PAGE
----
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Indiana Receives
Dark Sky Community





The IDA, a non-profit organization fighting to preserve the night sky, has recognized Beverly Shores, Ind. as the world's seventh International Dark Sky Community. (Above) ABSR Board and Environment Committee members, that contributed efforts toward the International Dark Sky Community designation, stand in front of the historic Beverly Shores train depot.
Photo: Bill Taylor


The International Dark Sky Association has named Beverly Shores, Ind. as the world's seventh International Dark Sky Community. "Beverly Shores is proof that small towns can do big things," said IDA Acting Executive Director Scott Kardel. "Their commitment to night sky preservation places them in an elite, but growing group of communities world-wide."

Beverly Shores is 5.83 square miles of land along the shoreline of Lake Michigan east of the greater Chicago area. Indiana Dunes National Lakeshore, a park of the National Park Service, surrounds Beverly Shores to its east, west and south, and Lake Michigan is to its north.

Responsible outdoor lighting in Beverly Shores helps protect many species living in the Dunes. "The National Park Service applauds the progressive steps that the Town is taking to mitigate the effects of light pollution in the area and pledges its support to assist in making this a successful venture," said Garry M. Traynham, Acting Superintendent of Indiana Dunes National Lakeshore.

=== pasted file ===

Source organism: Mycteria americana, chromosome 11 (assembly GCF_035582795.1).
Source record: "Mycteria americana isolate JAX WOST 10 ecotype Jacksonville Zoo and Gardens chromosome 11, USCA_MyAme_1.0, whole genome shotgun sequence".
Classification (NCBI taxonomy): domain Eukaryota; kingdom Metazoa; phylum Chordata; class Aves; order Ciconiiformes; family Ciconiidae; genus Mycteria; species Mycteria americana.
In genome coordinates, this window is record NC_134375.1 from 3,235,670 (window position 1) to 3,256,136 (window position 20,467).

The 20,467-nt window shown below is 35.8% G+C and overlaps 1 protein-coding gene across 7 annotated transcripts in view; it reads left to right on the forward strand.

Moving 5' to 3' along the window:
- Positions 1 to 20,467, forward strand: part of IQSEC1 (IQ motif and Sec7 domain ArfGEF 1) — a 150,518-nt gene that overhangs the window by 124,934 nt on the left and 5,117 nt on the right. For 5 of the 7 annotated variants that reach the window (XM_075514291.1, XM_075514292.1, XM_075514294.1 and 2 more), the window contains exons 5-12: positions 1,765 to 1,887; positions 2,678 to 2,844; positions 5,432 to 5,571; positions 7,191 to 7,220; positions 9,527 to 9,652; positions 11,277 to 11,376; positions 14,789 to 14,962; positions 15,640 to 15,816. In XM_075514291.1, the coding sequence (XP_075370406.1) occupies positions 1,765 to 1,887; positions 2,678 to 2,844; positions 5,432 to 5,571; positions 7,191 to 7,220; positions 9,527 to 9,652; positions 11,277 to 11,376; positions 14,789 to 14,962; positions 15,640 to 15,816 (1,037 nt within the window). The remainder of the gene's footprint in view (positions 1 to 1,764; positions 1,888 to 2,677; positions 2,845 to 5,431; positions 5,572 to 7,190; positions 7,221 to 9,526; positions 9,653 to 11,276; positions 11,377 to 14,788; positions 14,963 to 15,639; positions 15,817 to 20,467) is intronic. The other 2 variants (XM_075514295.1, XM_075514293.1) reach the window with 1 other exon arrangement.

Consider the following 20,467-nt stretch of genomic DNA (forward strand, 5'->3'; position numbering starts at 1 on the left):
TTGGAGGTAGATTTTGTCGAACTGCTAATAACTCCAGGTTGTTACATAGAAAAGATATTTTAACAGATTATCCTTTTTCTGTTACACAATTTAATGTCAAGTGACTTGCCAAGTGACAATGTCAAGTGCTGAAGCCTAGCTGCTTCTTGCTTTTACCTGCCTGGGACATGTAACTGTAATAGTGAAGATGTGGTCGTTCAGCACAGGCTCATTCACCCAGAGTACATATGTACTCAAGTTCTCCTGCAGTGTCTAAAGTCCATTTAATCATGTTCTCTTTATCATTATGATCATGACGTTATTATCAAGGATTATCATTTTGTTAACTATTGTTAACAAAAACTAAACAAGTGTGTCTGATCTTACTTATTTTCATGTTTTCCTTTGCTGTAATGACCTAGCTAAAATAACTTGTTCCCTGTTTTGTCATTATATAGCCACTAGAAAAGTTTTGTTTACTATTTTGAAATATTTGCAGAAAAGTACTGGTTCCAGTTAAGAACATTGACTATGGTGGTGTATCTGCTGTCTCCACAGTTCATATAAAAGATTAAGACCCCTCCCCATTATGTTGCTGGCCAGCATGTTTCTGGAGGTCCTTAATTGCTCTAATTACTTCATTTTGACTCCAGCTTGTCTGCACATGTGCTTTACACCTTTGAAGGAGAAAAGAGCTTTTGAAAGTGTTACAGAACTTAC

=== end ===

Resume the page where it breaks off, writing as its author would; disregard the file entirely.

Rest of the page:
Residents have long been concerned about the effects of excess artificial light at night in Beverly Shores; the Town Council first adopted regulations on outdoor lighting in 1983. To help achieve accreditation from the IDA, the Council significantly expanded the provisions of the Town's lighting ordinance.

The Association of Beverly Shores Residents, under the leadership of Board and Environment Committee members Rosemary and Alan Bell, undertook an initiative to educate property owners about the importance of dark skies, providing examples of methods for retrofitting existing, poor-quality light fixtures.

ABSR President William S. Gilmer credits this collaborative community spirit for today's award. "The concerted efforts of our town government, community association, businesses and individual residents to reduce all sources of light pollution in our town have been an exemplary model of a community working together toward a primary goal," Gilmer said.

For more information about the IDA, please visit darksky.org.

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October 23, 2019, 10:29 pm PDT

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